The rest of this paper proceeds as follows. Section II provides a conceptual framework. Section III describes the datasets brought together for this research. Section IV presents our estimation strategy and results. Section V concludes.

II. Empirical Framework

For expositional purposes, we assume in this section that tariffs may only be evaded by routing goods through Hong Kong SAR and that traders are risk-neutral. For simplicity, we assume every trader exports a fixed amount, V. We describe the cost-benefit trade-off associated with evasion for a typical trader k in industry i as being given by:

Here, τi is the tariff rate for industry i. The cost includes a fixed, a variable and a random component: C is the fixed cost; γ < 1 describes the variable cost; ηik represents the random component, which is realized before the trade makes the decision. A representative trader (of good i) would choose to evade if and only if the benefit of doing so exceeds the cost, or

Assuming that ηik is i.i.d. across all traders and has a cumulative distribution function F, then the fraction of exports in industry i that may be re-routed to Hong Kong SAR to evade tariffs is given by:

If we further assume that F has a uniform distribution, we may express this as a linear regression:

Intuitively, if it is relatively inexpensive to evade tariffs by using Hong Kong SAR as an entrepôt, a larger fraction of trade will be routed through Hong Kong SAR if the tariff rate is higher.4

If the random cost, ηik, does not follow a uniform distribution, or if the cost of evasion is nonlinear in the tariff rate, then the indirect trade rate may be a non-linear function of the tariff rate.

III. Data

Three pieces of data are crucial for our empirical tests: (a) Chinese tariffs, (b) direct exports to China at a product level, and (c) indirect exports to China via Hong Kong SAR at a product level.

The data on Chinese tariffs are taken from the World Bank’s World Integrated Trade Solution (WITS) database, derived from the UNCTAD TRAINS (Trade Analysis and Information System) database, which gives tariff rates at the 8-digit HS level. Since our import/export data are at the 6-digit level, we need to aggregate tariff rates up to the 6-digit level. As there is relatively little variation in tax rates at the 8-digit level within a 6-digit category, we are able to restrict ourselves to the sample for which there are uniform rates at this level of aggregation.

The earliest year for which we have detailed data on tariffs is 1996, and our data reflect year-end tariff rates. Since the import and export data are cumulated for the entire year, matching imports with the appropriate tax rates is complicated by mid-year changes in the tariff structure. There were no tariff changes in 1996. In 1997, tariffs were changed on October 1 for this year, we take a weighted average of year-end 1996 and 1997 tariffs as our measure of the 1997 tariff rate. Since the tariff changes of 1998–2001 were all implemented on January 1, the tariff rate is uniform throughout those years. We define Tariffit as the tariff rate on incoming goods in industry i in year t.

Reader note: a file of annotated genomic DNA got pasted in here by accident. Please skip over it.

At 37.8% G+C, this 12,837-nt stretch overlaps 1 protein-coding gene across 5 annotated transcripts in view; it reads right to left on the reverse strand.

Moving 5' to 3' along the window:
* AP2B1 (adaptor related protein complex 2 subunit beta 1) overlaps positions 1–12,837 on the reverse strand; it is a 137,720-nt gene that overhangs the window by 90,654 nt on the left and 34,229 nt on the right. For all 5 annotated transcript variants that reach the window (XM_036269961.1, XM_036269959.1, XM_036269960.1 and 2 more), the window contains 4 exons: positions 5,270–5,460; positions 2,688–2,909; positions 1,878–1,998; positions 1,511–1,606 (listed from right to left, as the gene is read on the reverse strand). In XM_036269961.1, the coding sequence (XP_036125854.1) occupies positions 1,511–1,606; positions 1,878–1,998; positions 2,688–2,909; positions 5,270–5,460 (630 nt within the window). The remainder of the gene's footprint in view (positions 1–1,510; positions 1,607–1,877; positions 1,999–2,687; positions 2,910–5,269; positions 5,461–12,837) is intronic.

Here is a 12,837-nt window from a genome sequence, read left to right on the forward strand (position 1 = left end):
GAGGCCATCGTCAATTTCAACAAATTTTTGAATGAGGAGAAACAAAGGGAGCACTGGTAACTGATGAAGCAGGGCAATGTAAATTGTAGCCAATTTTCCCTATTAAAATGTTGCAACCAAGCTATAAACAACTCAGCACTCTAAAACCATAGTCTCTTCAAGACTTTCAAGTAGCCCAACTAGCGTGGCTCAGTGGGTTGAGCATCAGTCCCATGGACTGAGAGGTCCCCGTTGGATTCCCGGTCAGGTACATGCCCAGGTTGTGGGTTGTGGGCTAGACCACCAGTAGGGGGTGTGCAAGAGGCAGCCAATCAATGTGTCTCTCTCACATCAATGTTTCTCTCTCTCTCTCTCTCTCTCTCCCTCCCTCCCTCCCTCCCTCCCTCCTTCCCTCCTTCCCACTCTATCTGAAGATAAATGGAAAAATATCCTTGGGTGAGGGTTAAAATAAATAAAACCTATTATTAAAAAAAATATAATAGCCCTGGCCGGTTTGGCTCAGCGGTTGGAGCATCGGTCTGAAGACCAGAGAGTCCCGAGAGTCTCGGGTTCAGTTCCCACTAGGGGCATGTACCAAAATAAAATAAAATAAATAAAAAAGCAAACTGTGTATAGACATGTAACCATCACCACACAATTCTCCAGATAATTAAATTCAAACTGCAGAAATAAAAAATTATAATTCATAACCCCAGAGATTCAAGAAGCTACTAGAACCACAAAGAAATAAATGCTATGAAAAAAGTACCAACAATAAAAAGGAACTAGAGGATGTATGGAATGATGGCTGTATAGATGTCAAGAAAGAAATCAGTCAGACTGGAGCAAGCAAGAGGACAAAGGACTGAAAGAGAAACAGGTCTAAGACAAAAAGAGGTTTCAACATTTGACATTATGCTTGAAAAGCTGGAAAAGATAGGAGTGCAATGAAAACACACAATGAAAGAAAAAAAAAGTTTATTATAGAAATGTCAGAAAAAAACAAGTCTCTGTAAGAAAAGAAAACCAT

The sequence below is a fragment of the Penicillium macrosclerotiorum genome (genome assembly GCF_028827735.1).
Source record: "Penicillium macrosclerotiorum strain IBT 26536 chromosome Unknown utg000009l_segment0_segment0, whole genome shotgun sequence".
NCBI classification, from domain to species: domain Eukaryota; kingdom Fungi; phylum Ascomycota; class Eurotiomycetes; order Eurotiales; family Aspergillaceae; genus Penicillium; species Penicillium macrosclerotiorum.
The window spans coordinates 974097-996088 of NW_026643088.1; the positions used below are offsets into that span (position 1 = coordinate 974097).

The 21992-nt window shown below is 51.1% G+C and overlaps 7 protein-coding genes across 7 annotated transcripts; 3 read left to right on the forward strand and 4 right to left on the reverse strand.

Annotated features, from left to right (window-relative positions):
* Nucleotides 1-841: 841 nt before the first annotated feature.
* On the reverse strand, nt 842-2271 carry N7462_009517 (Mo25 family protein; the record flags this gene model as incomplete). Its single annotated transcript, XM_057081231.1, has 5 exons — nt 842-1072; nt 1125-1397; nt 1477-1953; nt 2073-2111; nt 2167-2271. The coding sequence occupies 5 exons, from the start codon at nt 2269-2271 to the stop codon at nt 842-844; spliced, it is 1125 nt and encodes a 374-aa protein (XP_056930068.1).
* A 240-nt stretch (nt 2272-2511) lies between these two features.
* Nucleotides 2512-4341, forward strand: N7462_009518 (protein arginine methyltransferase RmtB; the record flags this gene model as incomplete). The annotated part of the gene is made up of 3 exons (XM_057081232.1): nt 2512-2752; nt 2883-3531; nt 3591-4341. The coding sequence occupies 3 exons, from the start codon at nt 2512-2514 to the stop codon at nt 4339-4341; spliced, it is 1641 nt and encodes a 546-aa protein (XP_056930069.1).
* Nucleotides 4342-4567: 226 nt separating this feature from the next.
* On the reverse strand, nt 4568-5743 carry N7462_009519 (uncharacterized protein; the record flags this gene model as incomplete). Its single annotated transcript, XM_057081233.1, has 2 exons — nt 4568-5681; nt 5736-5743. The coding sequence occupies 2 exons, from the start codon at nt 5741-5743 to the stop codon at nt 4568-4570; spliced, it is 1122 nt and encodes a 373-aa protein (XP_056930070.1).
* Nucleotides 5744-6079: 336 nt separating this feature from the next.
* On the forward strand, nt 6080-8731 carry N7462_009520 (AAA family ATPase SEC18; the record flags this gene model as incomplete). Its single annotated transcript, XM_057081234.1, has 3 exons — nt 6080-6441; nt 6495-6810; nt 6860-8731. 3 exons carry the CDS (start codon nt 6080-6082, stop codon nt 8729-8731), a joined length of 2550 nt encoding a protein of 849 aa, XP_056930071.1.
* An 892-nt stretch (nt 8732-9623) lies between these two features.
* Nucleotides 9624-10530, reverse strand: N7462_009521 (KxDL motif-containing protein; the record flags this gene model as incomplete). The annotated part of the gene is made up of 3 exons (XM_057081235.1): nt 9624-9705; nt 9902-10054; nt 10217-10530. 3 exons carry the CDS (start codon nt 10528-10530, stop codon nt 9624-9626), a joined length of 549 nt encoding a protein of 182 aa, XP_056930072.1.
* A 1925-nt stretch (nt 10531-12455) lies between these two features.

To calculate our indirect export rate, we require countries’ own reports of direct exports to China, as well as Hong Kong SAR’s reports of indirect exports. The direct export data come from WITS, which in turn gets its export statistics from the United Nations’ Comtrade database. These data are collected by the United Nations Statistical Division from individual countries’ trade records, and include information on imports and exports for each country, recorded according to the 6-digit Harmonized Commodity Description and Coding System (HS). For most of our regressions, we focus on countries where export data are available for the entire period, and further omit Africa and the Middle East because of very low export rates. This yields a final set of the 29 countries listed in Appendix Table 1. We define Direct_exportsict as the value in US dollars of direct exports in industry i from country c to China in year t.

Our indirect export data come from Smartal Solutions, the official provider of Hong Kong SAR export statistics. These data provide Hong Kong SAR’s reported indirect exports to China, by country of origin, at the 6-digit HS level for 1996–2001. Since tariff rates vary only at the industry-year level, we generate an aggregate indirect export rate, derived by summing up exports over all countries for a given industry-year:5

where Indirect_exportsict are indirect exports from country c in industry i and year t.

Our robustness checks will require several additional datasets; for clarity of presentation, we will describe these additional data items when we discuss these tests.

In the first two columns of Table 1 we list the Hong Kong SAR indirect export rates and tariff rates, by year, for 1996–2001. Note that there is a high rate of indirect exports on average: 22 percent for the full sample. The average tariff rate, while 18 percent for the full sample, declined throughout the sample period, from approximately 23 percent in 1996 to 15 percent in 2001.